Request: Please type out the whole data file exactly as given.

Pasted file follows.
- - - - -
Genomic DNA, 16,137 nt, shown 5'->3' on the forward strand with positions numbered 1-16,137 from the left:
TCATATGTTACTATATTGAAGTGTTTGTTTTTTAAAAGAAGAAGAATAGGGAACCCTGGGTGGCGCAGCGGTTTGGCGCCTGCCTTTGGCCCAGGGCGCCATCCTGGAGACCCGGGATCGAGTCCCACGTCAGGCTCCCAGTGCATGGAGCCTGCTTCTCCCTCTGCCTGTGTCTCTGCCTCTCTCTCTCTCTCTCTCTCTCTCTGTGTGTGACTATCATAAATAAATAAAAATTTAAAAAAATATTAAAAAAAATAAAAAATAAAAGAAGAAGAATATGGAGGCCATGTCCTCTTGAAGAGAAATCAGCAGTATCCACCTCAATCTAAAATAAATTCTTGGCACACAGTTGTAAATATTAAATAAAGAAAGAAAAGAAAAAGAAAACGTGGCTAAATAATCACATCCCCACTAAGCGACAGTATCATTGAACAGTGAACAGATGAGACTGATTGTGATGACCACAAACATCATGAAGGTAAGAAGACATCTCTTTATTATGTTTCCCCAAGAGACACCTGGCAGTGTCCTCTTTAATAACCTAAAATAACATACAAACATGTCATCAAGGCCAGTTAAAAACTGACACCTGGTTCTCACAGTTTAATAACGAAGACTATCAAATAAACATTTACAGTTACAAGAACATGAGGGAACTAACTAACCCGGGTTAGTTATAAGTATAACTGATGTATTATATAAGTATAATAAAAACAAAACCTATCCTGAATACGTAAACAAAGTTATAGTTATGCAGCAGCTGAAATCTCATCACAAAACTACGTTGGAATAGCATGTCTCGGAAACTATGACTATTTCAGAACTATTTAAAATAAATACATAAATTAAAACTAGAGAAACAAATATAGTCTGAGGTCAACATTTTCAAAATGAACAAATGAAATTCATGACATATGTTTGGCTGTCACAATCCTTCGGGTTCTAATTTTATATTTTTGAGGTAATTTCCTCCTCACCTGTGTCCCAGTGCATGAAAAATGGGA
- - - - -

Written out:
Genomic DNA, 16,137 nt, shown 5'->3' on the forward strand with positions numbered 1-16,137 from the left:
TCATATGTTACTATATTGAAGTGTTTGTTTTTTAAAAGAAGAAGAATAGGGAACCCTGGGTGGCGCAGCGGTTTGGCGCCTGCCTTTGGCCCAGGGCGCCATCCTGGAGACCCGGGATCGAGTCCCACGTCAGGCTCCCAGTGCATGGAGCCTGCTTCTCCCTCTGCCTGTGTCTCTGCCTCTCTCTCTCTCTCTCTCTCTCTCTGTGTGTGACTATCATAAATAAATAAAAATTTAAAAAAATATTAAAAAAAATAAAAAATAAAAGAAGAAGAATATGGAGGCCATGTCCTCTTGAAGAGAAATCAGCAGTATCCACCTCAATCTAAAATAAATTCTTGGCACACAGTTGTAAATATTAAATAAAGAAAGAAAAGAAAAAGAAAACGTGGCTAAATAATCACATCCCCACTAAGCGACAGTATCATTGAACAGTGAACAGATGAGACTGATTGTGATGACCACAAACATCATGAAGGTAAGAAGACATCTCTTTATTATGTTTCCCCAAGAGACACCTGGCAGTGTCCTCTTTAATAACCTAAAATAACATACAAACATGTCATCAAGGCCAGTTAAAAACTGACACCTGGTTCTCACAGTTTAATAACGAAGACTATCAAATAAACATTTACAGTTACAAGAACATGAGGGAACTAACTAACCCGGGTTAGTTATAAGTATAACTGATGTATTATATAAGTATAATAAAAACAAAACCTATCCTGAATACGTAAACAAAGTTATAGTTATGCAGCAGCTGAAATCTCATCACAAAACTACGTTGGAATAGCATGTCTCGGAAACTATGACTATTTCAGAACTATTTAAAATAAATACATAAATTAAAACTAGAGAAACAAATATAGTCTGAGGTCAACATTTTCAAAATGAACAAATGAAATTCATGACATATGTTTGGCTGTCACAATCCTTCGGGTTCTAATTTTATATTTTTGAGGTAATTTCCTCCTCACCTGTGTCCCAGTGCATGAAAAATGGGA